I am an outsider in the Georgia Baptist Convention and haven't spent a lot of time hobnobbing with the Georgia Baptist bourgeoisie preferring my natural element, the Baptist hoi polloi.
When I moved back to my native state in 1997, the state convention was already solidly conservative and has been since. .
This year it has been interesting to watch a hotly contested GBC presidential election unfold, something I have noted in previous blogs here and here. The GBC meets in less than two weeks and we vote on one of the two presidential candidates.
I understand that any organization with a $44 million budget has people who want to be either in the room when decisions are made or in the position to make important decisions. Sure enough, a fairly smallish group has wielded sufficient influence to have their presidents elected, appointments made, and hiring decisions determined. I must confess a probably unhealthy level of ambivalence about these things.
This conservative candidate. That conservative candidate. Tweedledee. Tweedledum.
This year we have had two very energetic candidates who have campaigned furiously. One stated that he has fifty meet-and-greet meetings planned. Fifty.
Both are very good pastors. Both are talking about expanding the tent to include new people in important GBC committees and positions.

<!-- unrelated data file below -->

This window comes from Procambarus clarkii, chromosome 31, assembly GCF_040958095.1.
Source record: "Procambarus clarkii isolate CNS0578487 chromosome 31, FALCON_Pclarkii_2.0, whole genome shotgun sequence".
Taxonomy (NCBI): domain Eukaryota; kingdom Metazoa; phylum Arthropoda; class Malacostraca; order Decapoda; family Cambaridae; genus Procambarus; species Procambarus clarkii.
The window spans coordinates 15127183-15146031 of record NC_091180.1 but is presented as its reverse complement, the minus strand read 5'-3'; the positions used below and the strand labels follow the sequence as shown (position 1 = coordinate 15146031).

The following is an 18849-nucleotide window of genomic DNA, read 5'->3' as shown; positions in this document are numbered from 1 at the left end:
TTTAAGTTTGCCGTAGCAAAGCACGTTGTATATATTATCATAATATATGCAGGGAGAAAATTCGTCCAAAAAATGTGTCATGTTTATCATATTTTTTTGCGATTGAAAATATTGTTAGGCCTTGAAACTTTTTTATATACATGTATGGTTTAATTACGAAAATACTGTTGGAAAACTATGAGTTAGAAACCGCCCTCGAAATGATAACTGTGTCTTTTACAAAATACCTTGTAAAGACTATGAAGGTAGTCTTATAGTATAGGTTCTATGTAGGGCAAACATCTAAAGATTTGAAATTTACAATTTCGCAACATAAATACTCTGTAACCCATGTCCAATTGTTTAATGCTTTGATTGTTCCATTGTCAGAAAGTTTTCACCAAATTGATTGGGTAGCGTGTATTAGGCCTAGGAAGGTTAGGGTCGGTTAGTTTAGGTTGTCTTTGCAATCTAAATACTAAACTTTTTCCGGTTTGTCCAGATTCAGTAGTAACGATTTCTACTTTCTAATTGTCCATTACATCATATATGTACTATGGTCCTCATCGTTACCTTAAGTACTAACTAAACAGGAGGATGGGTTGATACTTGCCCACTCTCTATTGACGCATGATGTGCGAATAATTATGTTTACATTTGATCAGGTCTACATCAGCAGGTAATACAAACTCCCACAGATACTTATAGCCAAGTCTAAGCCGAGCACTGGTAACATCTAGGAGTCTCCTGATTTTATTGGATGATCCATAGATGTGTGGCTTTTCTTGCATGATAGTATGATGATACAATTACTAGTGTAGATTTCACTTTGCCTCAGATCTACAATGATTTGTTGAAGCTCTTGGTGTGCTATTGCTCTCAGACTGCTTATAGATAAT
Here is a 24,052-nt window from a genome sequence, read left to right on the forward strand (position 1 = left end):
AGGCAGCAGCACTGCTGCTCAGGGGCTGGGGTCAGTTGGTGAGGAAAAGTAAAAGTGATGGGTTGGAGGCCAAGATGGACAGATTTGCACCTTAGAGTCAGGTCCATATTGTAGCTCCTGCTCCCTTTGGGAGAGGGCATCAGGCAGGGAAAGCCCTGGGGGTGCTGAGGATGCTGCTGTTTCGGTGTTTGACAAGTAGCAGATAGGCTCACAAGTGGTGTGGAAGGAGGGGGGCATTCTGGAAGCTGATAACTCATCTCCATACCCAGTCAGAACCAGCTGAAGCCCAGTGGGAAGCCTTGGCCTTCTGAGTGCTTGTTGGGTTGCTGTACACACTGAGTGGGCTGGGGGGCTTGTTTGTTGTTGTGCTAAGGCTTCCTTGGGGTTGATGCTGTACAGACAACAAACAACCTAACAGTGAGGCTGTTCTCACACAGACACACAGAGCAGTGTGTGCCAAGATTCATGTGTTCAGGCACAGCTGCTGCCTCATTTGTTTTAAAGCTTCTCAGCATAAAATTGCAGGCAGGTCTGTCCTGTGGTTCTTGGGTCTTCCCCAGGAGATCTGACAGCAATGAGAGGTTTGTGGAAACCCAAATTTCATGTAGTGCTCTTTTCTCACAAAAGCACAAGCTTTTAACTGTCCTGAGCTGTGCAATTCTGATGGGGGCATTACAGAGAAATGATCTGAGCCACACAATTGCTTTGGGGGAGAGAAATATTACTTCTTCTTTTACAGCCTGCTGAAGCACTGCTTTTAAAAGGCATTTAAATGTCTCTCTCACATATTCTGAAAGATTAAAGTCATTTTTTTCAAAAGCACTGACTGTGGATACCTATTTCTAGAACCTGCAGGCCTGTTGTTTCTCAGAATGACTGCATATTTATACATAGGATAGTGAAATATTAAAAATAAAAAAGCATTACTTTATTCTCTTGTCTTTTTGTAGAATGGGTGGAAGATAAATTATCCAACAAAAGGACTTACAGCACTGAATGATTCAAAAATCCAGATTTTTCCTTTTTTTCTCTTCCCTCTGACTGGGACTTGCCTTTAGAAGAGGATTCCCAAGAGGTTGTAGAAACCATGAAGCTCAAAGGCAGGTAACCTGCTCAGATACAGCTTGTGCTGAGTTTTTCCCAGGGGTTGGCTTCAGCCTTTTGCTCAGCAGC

Sounds good to me. How should one decide? Flip a coin? Perhaps the biblical casting of lots?
As I have listened and read, I find one candidate to have made a striking public commitment, one that I don't recall ever seeing in all my years of Baptist politics, er, ministry.
John Waters has said this:
I will not personally support any At Large appointment of a person who has recently served. Nor will I support the appointment of that person’s staff member or a member of his/her immediate family to key places of leadership, practices which have become commonplace in recent years.
We're getting serious here.
This was not shared in a private meeting. It's on his campaign site. If he is elected it will be a rather simple matter to judge his actions against these words.
The GBC has seen a steady erosion of Cooperative Program support and some soft rumblings of dissent. Folks are doing a bit of handwringing in this state. While there is no panacea available, it can only help if we move beyond the control of the well-meaning few to include and involve the many. I cannot see anything negative about doing this.
I declare that both candidates are outstanding men, stellar pastors, and wonderful servants of Christ; that the small group that has exercised such influence in GBC politics are all great, well-meaning people; that their staff members and family members who have been appointed because of their close relationships are also wonderful folks.
But I believe I'll vote for John Waters, the guy who has not only said he would call for new levels of inclusion but who has made specific commitments to get there. I love the concept. Say it. Do it. Let's get on with it.
...but we can all still be friends.